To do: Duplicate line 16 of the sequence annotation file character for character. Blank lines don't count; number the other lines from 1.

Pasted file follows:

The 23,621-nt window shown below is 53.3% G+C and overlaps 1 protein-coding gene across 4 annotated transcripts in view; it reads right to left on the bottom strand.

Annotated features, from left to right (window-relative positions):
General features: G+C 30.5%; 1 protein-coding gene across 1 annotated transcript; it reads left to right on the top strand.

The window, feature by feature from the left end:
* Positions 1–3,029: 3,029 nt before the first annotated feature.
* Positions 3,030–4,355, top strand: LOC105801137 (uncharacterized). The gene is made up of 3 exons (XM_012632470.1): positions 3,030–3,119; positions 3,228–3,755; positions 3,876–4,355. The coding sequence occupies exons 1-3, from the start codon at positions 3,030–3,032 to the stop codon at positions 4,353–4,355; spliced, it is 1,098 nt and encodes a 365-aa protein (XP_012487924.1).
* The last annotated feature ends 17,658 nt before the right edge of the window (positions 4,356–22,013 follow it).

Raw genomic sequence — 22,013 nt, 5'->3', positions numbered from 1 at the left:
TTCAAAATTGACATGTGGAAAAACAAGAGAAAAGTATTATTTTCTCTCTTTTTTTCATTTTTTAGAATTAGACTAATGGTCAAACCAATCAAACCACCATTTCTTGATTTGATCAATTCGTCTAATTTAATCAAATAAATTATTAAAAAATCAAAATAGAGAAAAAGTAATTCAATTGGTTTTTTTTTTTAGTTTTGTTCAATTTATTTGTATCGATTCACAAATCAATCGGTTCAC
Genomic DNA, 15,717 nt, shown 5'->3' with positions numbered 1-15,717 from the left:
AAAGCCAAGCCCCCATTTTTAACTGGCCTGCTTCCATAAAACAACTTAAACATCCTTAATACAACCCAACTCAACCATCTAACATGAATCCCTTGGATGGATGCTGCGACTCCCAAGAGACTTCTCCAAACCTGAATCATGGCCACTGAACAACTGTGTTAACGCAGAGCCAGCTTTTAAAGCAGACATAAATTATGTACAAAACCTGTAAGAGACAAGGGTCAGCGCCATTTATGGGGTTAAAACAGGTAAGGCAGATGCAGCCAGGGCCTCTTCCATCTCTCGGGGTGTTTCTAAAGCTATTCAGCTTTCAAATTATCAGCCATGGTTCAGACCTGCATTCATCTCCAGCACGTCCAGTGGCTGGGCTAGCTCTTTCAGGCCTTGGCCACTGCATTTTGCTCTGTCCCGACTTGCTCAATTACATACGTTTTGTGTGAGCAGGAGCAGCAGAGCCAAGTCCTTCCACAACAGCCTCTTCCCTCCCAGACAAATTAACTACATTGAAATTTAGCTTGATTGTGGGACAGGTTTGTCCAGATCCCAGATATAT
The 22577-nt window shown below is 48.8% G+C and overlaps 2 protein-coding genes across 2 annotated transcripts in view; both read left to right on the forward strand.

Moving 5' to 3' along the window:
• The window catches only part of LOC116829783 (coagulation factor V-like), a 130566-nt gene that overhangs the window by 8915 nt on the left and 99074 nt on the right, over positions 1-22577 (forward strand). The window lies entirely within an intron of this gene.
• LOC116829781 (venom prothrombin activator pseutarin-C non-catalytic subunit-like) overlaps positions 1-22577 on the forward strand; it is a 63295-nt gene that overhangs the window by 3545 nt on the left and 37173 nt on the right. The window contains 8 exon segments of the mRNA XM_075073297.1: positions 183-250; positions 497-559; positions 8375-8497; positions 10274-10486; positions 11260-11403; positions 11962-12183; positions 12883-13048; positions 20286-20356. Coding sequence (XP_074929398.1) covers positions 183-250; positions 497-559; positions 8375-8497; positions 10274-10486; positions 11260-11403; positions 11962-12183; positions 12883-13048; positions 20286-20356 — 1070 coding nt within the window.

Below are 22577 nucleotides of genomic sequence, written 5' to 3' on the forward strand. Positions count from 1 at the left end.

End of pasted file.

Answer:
Below are 22577 nucleotides of genomic sequence, written 5' to 3' on the forward strand. Positions count from 1 at the left end.